Lifestyle change is the biggest one.
Declaring to not take on any more debt while I’m trying to get out of it. Committing to paying more than the minimum on my bills. Try my best to work with creditors to see if there’s a mutual agreement we can come to (hey, a closed mouth won’t get fed).
And the biggest change of all: I’m moving back home.
I’m moving back in with my family for a couple reasons, but a big one is to get back on my feet financially. I’ve been living on my own and paying rent for over a year, and it’s been hard honestly. That’s money I can not only be saving, but applying toward my debt. While it won’t eliminate the negative remarks on my credit report, it will help me reach financial freedom a lot sooner.
Looking at my credit score actually depresses me. Seeing how I rank on a scale of “credit worthiness” stings a bit. Getting rejected by creditors or not being able to rent from a property management company is a blow to the ego. But even with these consequences of not taking care of my credit, I confess that I am not my credit score.
Your credit score is used for a lot of different things, including renting or buying a home, purchasing a car, sometimes even getting a job. It’s crazy that a younger me who was less educated about credit in general would be considered more “credit worthy” than a older me who understands how a credit score is calculated. But it’s a learning experience.
Originally, I was going to be able to get out of my consumer debt (not counting my student loan debt) in 3 years. My goal now, since I’m moving back home, is less than 2. There’s no way to tell how much more score will improve in that time, but if I show a good track record by paying off my credit cards and loans, I can see it going back to where it was when I checked it for the first time. But even when it improves, I still will not let that number define me.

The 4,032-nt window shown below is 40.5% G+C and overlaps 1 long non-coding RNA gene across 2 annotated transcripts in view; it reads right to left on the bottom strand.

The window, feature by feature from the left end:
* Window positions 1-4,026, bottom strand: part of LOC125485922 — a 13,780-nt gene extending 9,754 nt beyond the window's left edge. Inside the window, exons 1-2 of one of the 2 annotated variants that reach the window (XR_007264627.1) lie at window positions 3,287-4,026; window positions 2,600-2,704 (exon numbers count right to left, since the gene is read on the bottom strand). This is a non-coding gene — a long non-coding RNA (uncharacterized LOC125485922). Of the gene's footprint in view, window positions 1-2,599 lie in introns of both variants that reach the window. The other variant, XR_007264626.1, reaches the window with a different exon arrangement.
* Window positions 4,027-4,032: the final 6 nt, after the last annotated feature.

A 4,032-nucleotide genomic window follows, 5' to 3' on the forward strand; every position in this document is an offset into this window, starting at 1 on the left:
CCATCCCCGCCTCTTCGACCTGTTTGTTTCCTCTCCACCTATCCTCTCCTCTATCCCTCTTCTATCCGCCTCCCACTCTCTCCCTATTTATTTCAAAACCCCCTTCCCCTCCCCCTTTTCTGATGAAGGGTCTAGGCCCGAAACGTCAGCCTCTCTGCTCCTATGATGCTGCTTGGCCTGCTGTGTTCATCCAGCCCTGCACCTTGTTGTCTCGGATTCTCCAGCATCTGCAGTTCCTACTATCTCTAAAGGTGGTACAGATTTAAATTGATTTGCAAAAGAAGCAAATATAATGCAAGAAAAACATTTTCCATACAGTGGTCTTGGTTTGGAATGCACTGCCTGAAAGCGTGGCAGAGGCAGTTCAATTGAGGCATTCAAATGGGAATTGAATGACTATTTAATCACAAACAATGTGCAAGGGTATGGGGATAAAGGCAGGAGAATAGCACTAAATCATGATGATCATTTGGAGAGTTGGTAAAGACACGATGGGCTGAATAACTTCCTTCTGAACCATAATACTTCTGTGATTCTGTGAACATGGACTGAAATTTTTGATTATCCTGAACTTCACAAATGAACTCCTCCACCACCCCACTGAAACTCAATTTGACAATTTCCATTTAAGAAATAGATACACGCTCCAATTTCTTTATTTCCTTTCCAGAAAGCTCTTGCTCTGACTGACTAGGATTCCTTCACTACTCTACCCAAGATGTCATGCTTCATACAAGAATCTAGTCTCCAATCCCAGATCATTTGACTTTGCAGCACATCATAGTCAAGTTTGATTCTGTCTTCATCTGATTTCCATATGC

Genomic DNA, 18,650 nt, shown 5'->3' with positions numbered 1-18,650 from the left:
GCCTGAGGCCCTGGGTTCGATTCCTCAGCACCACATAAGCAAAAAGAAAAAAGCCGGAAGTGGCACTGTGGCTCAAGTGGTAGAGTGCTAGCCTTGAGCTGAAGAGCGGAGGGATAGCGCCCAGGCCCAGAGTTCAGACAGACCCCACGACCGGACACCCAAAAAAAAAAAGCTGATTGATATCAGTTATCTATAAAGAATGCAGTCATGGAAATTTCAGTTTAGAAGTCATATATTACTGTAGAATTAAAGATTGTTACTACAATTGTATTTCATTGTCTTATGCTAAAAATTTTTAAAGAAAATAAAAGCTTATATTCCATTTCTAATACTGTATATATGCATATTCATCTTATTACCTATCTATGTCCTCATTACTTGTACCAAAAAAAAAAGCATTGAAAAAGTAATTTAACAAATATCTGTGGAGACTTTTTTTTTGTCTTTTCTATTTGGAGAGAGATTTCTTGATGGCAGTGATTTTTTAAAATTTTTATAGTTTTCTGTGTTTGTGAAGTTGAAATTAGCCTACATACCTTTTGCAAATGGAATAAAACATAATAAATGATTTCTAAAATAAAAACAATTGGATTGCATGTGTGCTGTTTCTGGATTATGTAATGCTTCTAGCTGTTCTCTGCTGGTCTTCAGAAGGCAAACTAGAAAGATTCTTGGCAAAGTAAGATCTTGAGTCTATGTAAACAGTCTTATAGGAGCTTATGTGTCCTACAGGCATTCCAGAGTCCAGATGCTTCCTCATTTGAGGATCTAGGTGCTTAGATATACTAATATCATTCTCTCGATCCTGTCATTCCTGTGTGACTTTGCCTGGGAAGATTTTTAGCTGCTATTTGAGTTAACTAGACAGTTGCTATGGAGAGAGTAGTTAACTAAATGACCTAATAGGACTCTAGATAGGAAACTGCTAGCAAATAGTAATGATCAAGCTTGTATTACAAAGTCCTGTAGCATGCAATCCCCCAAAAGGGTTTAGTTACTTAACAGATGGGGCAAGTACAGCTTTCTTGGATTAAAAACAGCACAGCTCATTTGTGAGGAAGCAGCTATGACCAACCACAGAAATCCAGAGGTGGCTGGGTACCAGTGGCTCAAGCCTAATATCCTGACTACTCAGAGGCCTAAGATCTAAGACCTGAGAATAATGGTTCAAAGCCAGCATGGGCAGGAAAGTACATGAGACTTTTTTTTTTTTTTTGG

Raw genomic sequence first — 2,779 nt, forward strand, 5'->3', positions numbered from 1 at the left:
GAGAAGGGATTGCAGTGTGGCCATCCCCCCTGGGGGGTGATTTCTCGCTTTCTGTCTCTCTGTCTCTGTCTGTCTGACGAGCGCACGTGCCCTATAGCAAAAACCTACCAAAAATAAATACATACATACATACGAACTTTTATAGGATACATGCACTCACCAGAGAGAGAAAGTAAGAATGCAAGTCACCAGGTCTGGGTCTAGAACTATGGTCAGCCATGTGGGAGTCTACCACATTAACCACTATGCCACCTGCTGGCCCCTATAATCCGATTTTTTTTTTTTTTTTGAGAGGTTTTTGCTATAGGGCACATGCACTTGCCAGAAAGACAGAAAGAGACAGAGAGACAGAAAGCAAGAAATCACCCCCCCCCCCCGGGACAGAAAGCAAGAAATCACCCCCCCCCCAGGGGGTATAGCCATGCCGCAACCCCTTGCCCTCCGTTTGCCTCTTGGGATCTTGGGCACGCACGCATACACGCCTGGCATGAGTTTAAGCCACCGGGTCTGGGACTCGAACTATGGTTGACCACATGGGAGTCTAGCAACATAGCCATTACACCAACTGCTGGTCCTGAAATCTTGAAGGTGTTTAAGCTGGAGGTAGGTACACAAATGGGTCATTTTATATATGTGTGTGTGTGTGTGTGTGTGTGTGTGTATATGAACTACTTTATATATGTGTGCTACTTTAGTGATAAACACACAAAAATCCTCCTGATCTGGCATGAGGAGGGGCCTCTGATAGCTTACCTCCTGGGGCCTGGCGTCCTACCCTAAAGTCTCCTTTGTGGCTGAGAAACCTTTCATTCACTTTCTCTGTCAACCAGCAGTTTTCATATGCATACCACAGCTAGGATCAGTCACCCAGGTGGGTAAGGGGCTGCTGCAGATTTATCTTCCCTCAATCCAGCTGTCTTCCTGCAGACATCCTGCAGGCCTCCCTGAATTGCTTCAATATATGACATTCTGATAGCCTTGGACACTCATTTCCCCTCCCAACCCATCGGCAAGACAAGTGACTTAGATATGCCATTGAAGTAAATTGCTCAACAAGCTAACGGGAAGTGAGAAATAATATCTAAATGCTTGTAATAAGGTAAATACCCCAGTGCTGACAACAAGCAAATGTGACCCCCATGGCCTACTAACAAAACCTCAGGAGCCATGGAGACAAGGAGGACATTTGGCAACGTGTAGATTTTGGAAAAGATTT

Many young adults find themselves in debt for one reason or another. They receive credit card offers in the mail, they sign up for store cards, they get personal loans, etc.
Whatever the case may be, you have to pay this money back, because you’re borrowing the money. Temptation of buying something now and paying for it later can be hard to resist.
The next thing you know, you find yourself in debt.
But there’s a few things you should know about paying off debt.
1) Avoid the Minimum Payments Trap
Let’s say you took yourself on a bit of a shopping spree, and spent $500 on your credit card that has a limit of $750.
You receive your bill with a minimum of $25. It’s easy to pay $25/month, but you’re forgetting something: interest rates.
In the long run, paying your $25/month would have you paying more in the long run because your credit card has interest rates.
It’s better to pay the full balance, which in this case, could save you hundreds of dollars overall. Also, paying the full balance rather than the minimum has a better impact on your score.
2) Pay Attention to Interest Rates
When you got your credit card, you probably had a deal where you paid no interest for the first 6 months to a year.
But, after that term is up, you often have to pay the interest that accumulated over that time.
Don’t fall for that trick; pay your balances off as soon as possible to avoid this. Also, know your interest rates for purchases.
That $100 charge can actually end up costing you $115 if you have a 15% interest rate, and that’s just if you pay it off immediately.
3) Keep an Eye on Your Credit Report
Revolving accounts such as credit cards will stay on your credit report while the account is still open and paid as agreed.
If you close the account and it’s still in good standing, the information will stay on your report for 10 years.
However, negative accounts, if you missed a payment or it was sent to collections, it will remain for 7 years and 180 days from the first date of delinquency.
Remember, negative accounts greatly influence your credit score.
Debt is never fun, but it doesn’t have to be difficult to get out of if you have a plan.
Pay your bills on time, pay more than the minimum, and be mindful of your interest rates.
When possible, pay off your balance.
A good rule of thumb when you’re tempted to buy something on credit: don’t buy something with your credit card that you don’t have the cash to pay for.
How did you make a plan to pay off debt?